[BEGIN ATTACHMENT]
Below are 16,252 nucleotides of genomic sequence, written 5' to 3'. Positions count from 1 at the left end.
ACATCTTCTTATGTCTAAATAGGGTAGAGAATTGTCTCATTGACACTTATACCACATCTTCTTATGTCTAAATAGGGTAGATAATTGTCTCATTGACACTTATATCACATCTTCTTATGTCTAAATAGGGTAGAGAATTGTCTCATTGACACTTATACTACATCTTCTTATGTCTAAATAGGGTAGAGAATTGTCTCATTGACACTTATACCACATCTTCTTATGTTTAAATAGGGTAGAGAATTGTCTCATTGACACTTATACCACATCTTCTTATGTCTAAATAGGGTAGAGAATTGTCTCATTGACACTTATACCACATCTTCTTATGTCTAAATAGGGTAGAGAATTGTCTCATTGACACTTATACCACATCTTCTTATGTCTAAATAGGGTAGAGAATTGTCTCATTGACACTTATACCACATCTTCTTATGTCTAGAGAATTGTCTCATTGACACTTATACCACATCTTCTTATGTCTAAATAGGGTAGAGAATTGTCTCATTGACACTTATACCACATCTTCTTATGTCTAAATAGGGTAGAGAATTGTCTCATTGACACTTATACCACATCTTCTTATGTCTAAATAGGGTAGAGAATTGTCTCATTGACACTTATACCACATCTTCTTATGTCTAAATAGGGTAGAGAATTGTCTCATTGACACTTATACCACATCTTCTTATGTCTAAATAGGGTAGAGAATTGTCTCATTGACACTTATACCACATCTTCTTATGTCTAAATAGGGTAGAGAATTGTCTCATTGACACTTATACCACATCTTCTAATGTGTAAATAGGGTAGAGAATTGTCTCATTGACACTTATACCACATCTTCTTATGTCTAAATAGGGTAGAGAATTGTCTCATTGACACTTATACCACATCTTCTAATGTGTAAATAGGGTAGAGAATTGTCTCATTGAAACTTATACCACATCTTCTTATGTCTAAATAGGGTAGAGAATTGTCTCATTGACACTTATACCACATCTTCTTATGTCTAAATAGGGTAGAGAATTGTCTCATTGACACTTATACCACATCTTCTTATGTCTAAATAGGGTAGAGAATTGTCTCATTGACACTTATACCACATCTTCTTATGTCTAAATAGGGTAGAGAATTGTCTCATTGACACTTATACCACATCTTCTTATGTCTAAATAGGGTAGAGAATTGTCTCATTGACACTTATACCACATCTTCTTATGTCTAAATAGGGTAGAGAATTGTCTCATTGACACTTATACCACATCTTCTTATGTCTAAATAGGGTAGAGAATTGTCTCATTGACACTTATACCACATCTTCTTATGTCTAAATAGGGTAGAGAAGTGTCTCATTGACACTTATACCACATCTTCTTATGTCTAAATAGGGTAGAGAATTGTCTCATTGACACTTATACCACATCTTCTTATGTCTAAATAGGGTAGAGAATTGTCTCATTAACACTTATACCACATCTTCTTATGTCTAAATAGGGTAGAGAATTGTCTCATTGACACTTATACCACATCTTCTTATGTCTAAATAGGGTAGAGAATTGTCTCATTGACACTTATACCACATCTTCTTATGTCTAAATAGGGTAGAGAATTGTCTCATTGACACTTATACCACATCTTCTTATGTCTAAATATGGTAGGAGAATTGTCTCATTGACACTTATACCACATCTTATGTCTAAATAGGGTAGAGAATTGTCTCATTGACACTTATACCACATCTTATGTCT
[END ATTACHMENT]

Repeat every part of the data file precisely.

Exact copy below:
Below are 16,252 nucleotides of genomic sequence, written 5' to 3'. Positions count from 1 at the left end.
ACATCTTCTTATGTCTAAATAGGGTAGAGAATTGTCTCATTGACACTTATACCACATCTTCTTATGTCTAAATAGGGTAGATAATTGTCTCATTGACACTTATATCACATCTTCTTATGTCTAAATAGGGTAGAGAATTGTCTCATTGACACTTATACTACATCTTCTTATGTCTAAATAGGGTAGAGAATTGTCTCATTGACACTTATACCACATCTTCTTATGTTTAAATAGGGTAGAGAATTGTCTCATTGACACTTATACCACATCTTCTTATGTCTAAATAGGGTAGAGAATTGTCTCATTGACACTTATACCACATCTTCTTATGTCTAAATAGGGTAGAGAATTGTCTCATTGACACTTATACCACATCTTCTTATGTCTAAATAGGGTAGAGAATTGTCTCATTGACACTTATACCACATCTTCTTATGTCTAGAGAATTGTCTCATTGACACTTATACCACATCTTCTTATGTCTAAATAGGGTAGAGAATTGTCTCATTGACACTTATACCACATCTTCTTATGTCTAAATAGGGTAGAGAATTGTCTCATTGACACTTATACCACATCTTCTTATGTCTAAATAGGGTAGAGAATTGTCTCATTGACACTTATACCACATCTTCTTATGTCTAAATAGGGTAGAGAATTGTCTCATTGACACTTATACCACATCTTCTTATGTCTAAATAGGGTAGAGAATTGTCTCATTGACACTTATACCACATCTTCTTATGTCTAAATAGGGTAGAGAATTGTCTCATTGACACTTATACCACATCTTCTAATGTGTAAATAGGGTAGAGAATTGTCTCATTGACACTTATACCACATCTTCTTATGTCTAAATAGGGTAGAGAATTGTCTCATTGACACTTATACCACATCTTCTAATGTGTAAATAGGGTAGAGAATTGTCTCATTGAAACTTATACCACATCTTCTTATGTCTAAATAGGGTAGAGAATTGTCTCATTGACACTTATACCACATCTTCTTATGTCTAAATAGGGTAGAGAATTGTCTCATTGACACTTATACCACATCTTCTTATGTCTAAATAGGGTAGAGAATTGTCTCATTGACACTTATACCACATCTTCTTATGTCTAAATAGGGTAGAGAATTGTCTCATTGACACTTATACCACATCTTCTTATGTCTAAATAGGGTAGAGAATTGTCTCATTGACACTTATACCACATCTTCTTATGTCTAAATAGGGTAGAGAATTGTCTCATTGACACTTATACCACATCTTCTTATGTCTAAATAGGGTAGAGAATTGTCTCATTGACACTTATACCACATCTTCTTATGTCTAAATAGGGTAGAGAAGTGTCTCATTGACACTTATACCACATCTTCTTATGTCTAAATAGGGTAGAGAATTGTCTCATTGACACTTATACCACATCTTCTTATGTCTAAATAGGGTAGAGAATTGTCTCATTAACACTTATACCACATCTTCTTATGTCTAAATAGGGTAGAGAATTGTCTCATTGACACTTATACCACATCTTCTTATGTCTAAATAGGGTAGAGAATTGTCTCATTGACACTTATACCACATCTTCTTATGTCTAAATAGGGTAGAGAATTGTCTCATTGACACTTATACCACATCTTCTTATGTCTAAATATGGTAGGAGAATTGTCTCATTGACACTTATACCACATCTTATGTCTAAATAGGGTAGAGAATTGTCTCATTGACACTTATACCACATCTTATGTCT